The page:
That study–like almost every CBT study in this domain of illnesses with non-specific symptoms like ME/CFS–relied for its claims of success solely on subjective outcomes. In an unblinded study, relying on subjective outcomes is a recipe for an enormous amout of bias. 20/
It is self-evident, or should be, that patients who receive loving attention from a therapist for months are more likely to respond more positively on questionnaires than patients who received nothing. Hello!! Can anybody seriously argue the opposite? 21/
Anyone who receives a course of CBT from a compassionate person is likely to report some benefit, whether they have an illness or not. To argue from this that modest reported benefits demonstrate the efficacy of the treatment requires a problematic suspension of skepticism.22/
Beyond that, the senior author has a history of hiding null or poor results on a key objective measure of movement–actigraphy readings from a device worn for days or a week by participants. I reported on this in a recent blog.23/
Three major Dutch studies of psycho-behavioral interventions for ME/CFS all had positive subjective findings but null objective actigraphy findings. And all the papers were published without the objective findings and touted as proof the treatments worked.24/
Only years later did these authors, including Knoop, publish their null objective results. But of course by then no one cared or paid attention. In the recent LC study of CBT, the protocol indicated that actigraphy would be done at baseline and three months. 25/
So where are these data? The published report doesn’t mention them. I think it’s fair to assume that if they supported the subjective results, the authors would have included them. Their absence suggests that, like in past CBT studies, they contradict the subjective outcomes. 26/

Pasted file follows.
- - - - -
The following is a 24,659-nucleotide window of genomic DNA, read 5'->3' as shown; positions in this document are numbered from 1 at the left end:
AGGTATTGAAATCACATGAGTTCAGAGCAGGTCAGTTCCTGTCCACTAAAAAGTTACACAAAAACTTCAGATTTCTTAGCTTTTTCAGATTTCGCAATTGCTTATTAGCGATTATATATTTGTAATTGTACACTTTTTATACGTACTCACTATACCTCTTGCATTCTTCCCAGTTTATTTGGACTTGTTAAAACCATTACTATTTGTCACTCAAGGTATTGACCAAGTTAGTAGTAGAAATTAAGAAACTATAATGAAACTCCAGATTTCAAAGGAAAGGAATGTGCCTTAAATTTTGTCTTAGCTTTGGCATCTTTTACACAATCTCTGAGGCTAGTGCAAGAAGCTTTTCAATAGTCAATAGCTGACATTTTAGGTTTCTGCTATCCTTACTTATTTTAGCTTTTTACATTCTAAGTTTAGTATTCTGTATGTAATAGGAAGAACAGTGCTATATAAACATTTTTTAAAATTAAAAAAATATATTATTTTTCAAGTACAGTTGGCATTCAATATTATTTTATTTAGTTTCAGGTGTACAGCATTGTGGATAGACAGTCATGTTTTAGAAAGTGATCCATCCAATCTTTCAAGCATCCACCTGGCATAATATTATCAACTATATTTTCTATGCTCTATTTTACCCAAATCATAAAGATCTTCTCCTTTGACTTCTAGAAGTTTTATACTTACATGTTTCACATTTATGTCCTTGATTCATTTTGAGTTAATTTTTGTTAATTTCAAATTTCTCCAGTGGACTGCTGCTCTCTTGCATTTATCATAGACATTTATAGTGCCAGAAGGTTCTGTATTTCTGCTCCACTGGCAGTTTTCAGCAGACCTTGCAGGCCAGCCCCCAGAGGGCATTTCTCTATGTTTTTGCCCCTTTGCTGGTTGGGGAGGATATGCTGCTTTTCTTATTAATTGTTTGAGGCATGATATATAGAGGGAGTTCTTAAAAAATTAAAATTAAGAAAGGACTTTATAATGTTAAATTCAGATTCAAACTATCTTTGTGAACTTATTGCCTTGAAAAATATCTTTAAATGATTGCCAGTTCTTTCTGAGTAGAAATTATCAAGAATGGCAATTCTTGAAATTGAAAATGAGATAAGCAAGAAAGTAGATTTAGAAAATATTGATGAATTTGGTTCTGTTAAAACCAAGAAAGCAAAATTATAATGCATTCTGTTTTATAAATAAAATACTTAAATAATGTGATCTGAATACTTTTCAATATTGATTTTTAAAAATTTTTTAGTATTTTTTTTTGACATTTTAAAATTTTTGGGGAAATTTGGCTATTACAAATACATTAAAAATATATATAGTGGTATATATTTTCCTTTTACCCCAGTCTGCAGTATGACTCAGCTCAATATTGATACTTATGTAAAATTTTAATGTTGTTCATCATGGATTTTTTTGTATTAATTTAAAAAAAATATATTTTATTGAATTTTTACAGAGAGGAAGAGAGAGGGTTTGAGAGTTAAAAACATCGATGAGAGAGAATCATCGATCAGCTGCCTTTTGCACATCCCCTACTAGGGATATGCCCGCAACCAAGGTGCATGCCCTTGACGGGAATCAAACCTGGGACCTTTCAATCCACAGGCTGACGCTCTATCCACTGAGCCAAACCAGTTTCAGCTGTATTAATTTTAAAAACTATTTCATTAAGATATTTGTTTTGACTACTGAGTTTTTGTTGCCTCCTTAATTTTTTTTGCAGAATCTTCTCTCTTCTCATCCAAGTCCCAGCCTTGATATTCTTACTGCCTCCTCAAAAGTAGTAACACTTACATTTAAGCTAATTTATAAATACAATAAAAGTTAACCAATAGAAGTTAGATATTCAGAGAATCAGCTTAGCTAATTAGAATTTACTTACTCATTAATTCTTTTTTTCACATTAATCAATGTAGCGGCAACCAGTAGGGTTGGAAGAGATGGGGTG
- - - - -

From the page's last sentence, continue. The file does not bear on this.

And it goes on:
There are other issues with this study, as noted in a recently published response to it. Citing this as serious evidence that CBT works for long covid is really unwarranted.
The Slate article criticized an article I wrote about clinicians with long Covid. In that article, I mentioned that this Dutch CBT study was underway and criticized it. The point is not that I reject all research into the links between long covid and depression/anxiety/etc. 28/
The linkages are obviously there, depression and anxiety and constant stress response are obviously harmful to physiological processes. But I strenuously object to researchers who have a history of problematic reporting of their results. 29/
That includes investigators who have spent a decade misrepresenting a seminal study in their field of research, who over-hype the specificity and discriminatory value of clinical signs, and who hide salient objective results from their own studies. 30/
This means I also tend to have objections to journalism articles that rely on these claims. The Slate article seems to me much more nuanced in the end from related articles in New York and The New Republic. The journalist appears more open to dialogue. 31/
I continue to be open to having that dialogue with her, and with other journalists engaged in these issues. Certainly I hope in future those tackling this issue take a sharper look at some of the studies they are citing and the robust critiques of those studies. 32/
That’s all for now on this. I might have more thoughts on it later.
Oh, one more point–the Slate author makes it clear that association is not causation, that investigations into biomedical causes are critical, etc. In many ways, it is a nuanced piece. But the piece overlooks that the approach of the CBT experts in this domain is different.
In general, their argument has been that these anxiety/depression are the sole causes of all the non-specific symptoms. Patients are not told generally they have associated depresion/anxiety but that those are THE causal factors. That’s the issue.
(Originally posted on Virology Blog.)